‘Woodcock’ is not a dirty word.


The first I’d ever seen, and alien
to my concept of the citified world.
I saw it sprawled in the sidewalk
beside the Jury Inn,
Swindon’s bleak ornament.

Its blunt wings were closed,
framing the body in the shape of a heart.
The dark breast torn from bones
that were tooth-scraped and splintered,
the vitals plucked from their stems and guy wires
by a muzzle red painted with blood.

The fox did not kill it,
it died by the road.

The meat which remained
looked nothing like even the dark meat of chicken.
There was a stringy vitality there
that brought to my mind a cows skinned haunches.

Rapid twitch muscles our Sunday dinners
could never equal- even if they had not spent
their brief lives hormone pumped,
locked in high cages.

Beside these tatters the fox left,
even a ducks breast looks insubstantial as water.
We humans forget the high cost of flight.
The strenuous, ungraceful glory
of beating down air.

I picked the body up, one-handed,
surprised by the weight it had
after a third was subtracted
by the teeth of a fox
and its back skinned bald by car grill.

Its small head lolled loose on its short thick neck,
the long flesh-toned beak pressed against my arm,
a sword that would not fall.

I ran my finger over blood-groove,
tracing the length of spear-bone
to the delicate, down-soft hollow of the throat,
the armored nest of all lost songs
and thought, ‘I cannot leave you naked
by the side of the road.’

Books in one hand, I held the corpse in my other,
making the treck up the hill that leads to the library,
looking for a place green enough to take my burden.

I am used to seeming mad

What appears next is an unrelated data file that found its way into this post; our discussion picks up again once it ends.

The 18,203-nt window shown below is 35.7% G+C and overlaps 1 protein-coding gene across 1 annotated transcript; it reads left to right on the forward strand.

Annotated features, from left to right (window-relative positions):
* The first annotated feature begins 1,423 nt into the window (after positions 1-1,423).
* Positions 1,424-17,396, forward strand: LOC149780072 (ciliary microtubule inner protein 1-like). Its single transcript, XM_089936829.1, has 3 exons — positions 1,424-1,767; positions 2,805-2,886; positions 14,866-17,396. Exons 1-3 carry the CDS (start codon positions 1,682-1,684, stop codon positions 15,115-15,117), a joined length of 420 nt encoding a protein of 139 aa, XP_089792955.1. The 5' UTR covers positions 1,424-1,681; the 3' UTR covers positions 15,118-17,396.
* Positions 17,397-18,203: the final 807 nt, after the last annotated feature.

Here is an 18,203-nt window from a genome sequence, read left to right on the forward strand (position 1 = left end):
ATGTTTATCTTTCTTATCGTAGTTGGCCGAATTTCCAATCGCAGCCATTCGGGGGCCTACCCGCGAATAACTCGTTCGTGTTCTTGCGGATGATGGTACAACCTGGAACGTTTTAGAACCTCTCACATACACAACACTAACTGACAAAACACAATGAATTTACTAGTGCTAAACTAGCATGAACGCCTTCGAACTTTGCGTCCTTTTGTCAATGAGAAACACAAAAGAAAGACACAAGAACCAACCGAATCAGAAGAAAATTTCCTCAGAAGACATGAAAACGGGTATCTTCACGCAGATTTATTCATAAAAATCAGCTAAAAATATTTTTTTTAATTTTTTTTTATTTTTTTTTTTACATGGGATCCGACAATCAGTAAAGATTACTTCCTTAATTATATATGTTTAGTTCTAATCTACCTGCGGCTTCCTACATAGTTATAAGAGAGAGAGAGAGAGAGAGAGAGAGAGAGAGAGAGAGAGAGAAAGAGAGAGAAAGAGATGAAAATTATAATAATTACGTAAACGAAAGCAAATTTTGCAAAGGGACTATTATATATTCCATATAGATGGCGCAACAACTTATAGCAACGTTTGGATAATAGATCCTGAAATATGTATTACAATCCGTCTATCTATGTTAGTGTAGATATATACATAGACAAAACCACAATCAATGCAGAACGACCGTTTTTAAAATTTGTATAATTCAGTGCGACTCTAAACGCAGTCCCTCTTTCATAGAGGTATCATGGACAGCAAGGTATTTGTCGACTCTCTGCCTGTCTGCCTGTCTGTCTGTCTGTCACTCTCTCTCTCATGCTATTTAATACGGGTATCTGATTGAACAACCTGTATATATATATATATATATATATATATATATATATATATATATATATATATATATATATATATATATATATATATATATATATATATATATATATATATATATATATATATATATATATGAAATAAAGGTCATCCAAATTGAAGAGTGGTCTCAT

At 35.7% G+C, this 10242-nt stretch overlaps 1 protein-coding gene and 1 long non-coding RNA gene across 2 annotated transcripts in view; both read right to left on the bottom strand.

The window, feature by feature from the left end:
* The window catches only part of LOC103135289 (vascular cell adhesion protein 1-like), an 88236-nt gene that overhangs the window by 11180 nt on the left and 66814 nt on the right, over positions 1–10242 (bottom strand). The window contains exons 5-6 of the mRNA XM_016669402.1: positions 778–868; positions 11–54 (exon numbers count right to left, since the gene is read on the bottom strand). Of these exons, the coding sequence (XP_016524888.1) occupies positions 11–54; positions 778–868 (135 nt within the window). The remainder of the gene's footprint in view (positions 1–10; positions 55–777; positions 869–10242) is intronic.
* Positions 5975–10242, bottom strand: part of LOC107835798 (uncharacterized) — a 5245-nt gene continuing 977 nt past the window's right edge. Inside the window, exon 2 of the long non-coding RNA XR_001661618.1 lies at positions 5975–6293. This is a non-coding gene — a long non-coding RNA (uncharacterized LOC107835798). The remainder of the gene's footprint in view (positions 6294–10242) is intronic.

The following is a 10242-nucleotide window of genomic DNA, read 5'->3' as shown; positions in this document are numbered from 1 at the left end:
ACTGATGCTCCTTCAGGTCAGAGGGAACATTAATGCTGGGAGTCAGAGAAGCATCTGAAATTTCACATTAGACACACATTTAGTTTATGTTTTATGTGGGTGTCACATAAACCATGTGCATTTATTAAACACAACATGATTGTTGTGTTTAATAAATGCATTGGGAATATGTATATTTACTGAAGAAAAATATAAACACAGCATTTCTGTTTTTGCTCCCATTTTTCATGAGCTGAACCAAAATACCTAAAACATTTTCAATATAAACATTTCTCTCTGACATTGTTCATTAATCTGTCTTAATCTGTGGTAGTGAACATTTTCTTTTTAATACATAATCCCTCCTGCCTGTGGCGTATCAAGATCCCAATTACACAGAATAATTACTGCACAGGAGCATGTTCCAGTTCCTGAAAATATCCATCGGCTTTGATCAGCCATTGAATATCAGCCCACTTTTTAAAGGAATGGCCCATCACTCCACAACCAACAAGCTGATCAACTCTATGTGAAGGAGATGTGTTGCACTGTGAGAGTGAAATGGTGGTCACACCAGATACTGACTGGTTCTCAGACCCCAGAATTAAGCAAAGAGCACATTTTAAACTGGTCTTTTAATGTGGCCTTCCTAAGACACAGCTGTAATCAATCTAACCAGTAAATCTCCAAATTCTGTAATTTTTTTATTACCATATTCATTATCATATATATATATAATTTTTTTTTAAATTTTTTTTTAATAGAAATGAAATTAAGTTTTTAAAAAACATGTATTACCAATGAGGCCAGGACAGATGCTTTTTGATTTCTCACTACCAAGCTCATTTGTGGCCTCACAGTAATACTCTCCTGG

in this place where gentleness is madness
and nature is something to be mown down by cars.

I set it beside the roan tree
which roots beside the theater
and has not been knocked down yet.

I left it there, wingspread,
the empty pocket which held a heart once
open to the morning air,
ready for night to come on soft feet and cover
the sight of the fox resuming its meal.


About Bethany W Pope

Bethany W Pope was named by the Huffington Post as ‘one of the five Expat poets to watch in 2016’. Nicholas Lezard, writing for The Guardian, described her latest collection as 'poetry as salvation'.....'This harrowing collection drawn from a youth spent in an orphanage delights in language as a place of private escape.' Bethany has won many literary awards and published several collections of poetry. Her first novel, Masque, was published by Seren in 2016. Her second novel, Ordinary Lives: The Ballad of John and Mary, was published in 2018. Follow her on Twitter @BethanyWPope

Posted on November 9, 2012, in Uncategorized. Bookmark the permalink. Leave a comment.

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